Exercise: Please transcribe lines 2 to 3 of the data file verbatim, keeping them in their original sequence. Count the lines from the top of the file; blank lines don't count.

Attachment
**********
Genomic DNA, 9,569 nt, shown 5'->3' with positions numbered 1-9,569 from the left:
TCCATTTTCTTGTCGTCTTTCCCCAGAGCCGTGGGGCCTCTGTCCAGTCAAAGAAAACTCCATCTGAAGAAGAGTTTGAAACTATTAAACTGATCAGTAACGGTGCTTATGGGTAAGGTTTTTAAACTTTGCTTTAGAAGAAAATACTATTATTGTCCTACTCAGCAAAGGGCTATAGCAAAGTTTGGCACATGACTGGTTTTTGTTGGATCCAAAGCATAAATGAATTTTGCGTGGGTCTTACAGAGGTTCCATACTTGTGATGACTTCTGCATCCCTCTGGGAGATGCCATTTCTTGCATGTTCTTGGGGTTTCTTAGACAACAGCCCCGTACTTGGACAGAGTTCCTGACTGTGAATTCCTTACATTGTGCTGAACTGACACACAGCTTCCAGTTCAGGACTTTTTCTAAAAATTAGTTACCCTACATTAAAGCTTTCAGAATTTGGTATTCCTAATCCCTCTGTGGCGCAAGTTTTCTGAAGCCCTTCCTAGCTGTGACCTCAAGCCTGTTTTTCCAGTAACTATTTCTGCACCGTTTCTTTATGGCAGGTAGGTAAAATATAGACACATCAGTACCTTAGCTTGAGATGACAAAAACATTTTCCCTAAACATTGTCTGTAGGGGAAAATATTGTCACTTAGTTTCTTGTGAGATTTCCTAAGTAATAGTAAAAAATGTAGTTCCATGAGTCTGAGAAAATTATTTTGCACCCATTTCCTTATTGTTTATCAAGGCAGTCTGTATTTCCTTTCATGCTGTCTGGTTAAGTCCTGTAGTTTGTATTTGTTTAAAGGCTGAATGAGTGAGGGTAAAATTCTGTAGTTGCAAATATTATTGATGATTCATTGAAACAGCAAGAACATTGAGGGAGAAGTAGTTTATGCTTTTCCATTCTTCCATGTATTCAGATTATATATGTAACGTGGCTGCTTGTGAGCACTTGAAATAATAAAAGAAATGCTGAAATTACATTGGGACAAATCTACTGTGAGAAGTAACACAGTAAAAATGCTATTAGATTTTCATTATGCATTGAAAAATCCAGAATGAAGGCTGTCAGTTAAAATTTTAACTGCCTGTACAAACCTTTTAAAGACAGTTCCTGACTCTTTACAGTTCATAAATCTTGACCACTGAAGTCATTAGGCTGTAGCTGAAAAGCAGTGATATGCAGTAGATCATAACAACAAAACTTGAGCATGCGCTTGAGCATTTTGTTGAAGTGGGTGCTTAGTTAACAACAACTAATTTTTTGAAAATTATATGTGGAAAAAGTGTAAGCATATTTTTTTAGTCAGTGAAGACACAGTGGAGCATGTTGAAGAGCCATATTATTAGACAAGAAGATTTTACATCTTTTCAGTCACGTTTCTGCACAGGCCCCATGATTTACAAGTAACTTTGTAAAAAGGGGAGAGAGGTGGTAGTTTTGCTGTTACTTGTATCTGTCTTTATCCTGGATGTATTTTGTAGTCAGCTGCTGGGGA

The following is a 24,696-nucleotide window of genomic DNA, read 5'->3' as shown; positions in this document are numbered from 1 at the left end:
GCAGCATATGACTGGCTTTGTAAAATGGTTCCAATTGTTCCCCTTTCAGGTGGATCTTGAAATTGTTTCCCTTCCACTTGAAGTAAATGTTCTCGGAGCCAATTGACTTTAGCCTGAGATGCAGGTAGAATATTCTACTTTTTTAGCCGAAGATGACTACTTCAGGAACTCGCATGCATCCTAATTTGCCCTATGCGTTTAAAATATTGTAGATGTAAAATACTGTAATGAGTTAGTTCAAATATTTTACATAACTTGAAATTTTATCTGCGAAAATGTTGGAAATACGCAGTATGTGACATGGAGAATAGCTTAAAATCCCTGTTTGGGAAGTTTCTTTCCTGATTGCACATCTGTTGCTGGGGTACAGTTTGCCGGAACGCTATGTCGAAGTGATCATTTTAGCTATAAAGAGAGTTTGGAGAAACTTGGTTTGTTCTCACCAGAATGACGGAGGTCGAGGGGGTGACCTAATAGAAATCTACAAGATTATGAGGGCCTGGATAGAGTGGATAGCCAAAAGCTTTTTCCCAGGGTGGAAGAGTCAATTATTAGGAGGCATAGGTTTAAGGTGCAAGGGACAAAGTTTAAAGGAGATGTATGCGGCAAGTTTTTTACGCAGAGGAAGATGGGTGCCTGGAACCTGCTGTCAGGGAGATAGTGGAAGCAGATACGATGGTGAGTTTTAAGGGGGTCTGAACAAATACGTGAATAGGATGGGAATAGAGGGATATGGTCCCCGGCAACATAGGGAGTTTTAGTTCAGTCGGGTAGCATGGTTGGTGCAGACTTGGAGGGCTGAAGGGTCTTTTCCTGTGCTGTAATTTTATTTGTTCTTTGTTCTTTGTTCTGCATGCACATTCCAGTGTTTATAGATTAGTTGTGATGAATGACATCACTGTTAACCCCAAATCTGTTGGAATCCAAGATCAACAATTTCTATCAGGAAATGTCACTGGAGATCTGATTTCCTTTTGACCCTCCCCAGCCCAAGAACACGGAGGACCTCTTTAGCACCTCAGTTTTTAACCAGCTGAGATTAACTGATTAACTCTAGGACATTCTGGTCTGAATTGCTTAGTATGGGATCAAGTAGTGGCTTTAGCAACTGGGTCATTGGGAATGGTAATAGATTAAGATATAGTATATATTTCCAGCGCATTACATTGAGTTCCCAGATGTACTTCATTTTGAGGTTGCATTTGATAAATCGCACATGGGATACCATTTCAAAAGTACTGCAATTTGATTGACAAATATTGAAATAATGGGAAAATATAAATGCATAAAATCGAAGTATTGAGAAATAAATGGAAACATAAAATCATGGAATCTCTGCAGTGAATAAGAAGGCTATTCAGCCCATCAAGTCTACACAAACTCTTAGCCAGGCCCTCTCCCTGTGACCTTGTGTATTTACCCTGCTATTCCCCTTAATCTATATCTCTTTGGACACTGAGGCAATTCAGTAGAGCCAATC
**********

TCCATTTTCTTGTCGTCTTTCCCCAGAGCCGTGGGGCCTCTGTCCAGTCAAAGAAAACTCCATCTGAAGAAGAGTTTGAAACTATTAAACTGATCAGTAACGGTGCTTATGGGTAAGGTTTTTAAACTTTGCTTTAGAAGAAAATACTATTATTGTCCTACTCAGCAAAGGGCTATAGCAAAGTTTGGCACATGACTGGTTTTTGTTGGATCCAAAGCATAAATGAATTTTGCGTGGGTCTTACAGAGGTTCCATACTTGTGATGACTTCTGCATCCCTCTGGGAGATGCCATTTCTTGCATGTTCTTGGGGTTTCTTAGACAACAGCCCCGTACTTGGACAGAGTTCCTGACTGTGAATTCCTTACATTGTGCTGAACTGACACACAGCTTCCAGTTCAGGACTTTTTCTAAAAATTAGTTACCCTACATTAAAGCTTTCAGAATTTGGTATTCCTAATCCCTCTGTGGCGCAAGTTTTCTGAAGCCCTTCCTAGCTGTGACCTCAAGCCTGTTTTTCCAGTAACTATTTCTGCACCGTTTCTTTATGGCAGGTAGGTAAAATATAGACACATCAGTACCTTAGCTTGAGATGACAAAAACATTTTCCCTAAACATTGTCTGTAGGGGAAAATATTGTCACTTAGTTTCTTGTGAGATTTCCTAAGTAATAGTAAAAAATGTAGTTCCATGAGTCTGAGAAAATTATTTTGCACCCATTTCCTTATTGTTTATCAAGGCAGTCTGTATTTCCTTTCATGCTGTCTGGTTAAGTCCTGTAGTTTGTATTTGTTTAAAGGCTGAATGAGTGAGGGTAAAATTCTGTAGTTGCAAATATTATTGATGATTCATTGAAACAGCAAGAACATTGAGGGAGAAGTAGTTTATGCTTTTCCATTCTTCCATGTATTCAGATTATATATGTAACGTGGCTGCTTGTGAGCACTTGAAATAATAAAAGAAATGCTGAAATTACATTGGGACAAATCTACTGTGAGAAGTAACACAGTAAAAATGCTATTAGATTTTCATTATGCATTGAAAAATCCAGAATGAAGGCTGTCAGTTAAAATTTTAACTGCCTGTACAAACCTTTTAAAGACAGTTCCTGACTCTTTACAGTTCATAAATCTTGACCACTGAAGTCATTAGGCTGTAGCTGAAAAGCAGTGATATGCAGTAGATCATAACAACAAAACTTGAGCATGCGCTTGAGCATTTTGTTGAAGTGGGTGCTTAGTTAACAACAACTAATTTTTTGAAAATTATATGTGGAAAAAGTGTAAGCATATTTTTTTAGTCAGTGAAGACACAGTGGAGCATGTTGAAGAGCCATATTATTAGACAAGAAGATTTTACATCTTTTCAGTCACGTTTCTGCACAGGCCCCATGATTTACAAGTAACTTTGTAAAAAGGGGAGAGAGGTGGTAGTTTTGCTGTTACTTGTATCTGTCTTTATCCTGGATGTATTTTGTAGTCAGCTGCTGGGGA

The following is a 24,696-nucleotide window of genomic DNA, read 5'->3' as shown; positions in this document are numbered from 1 at the left end: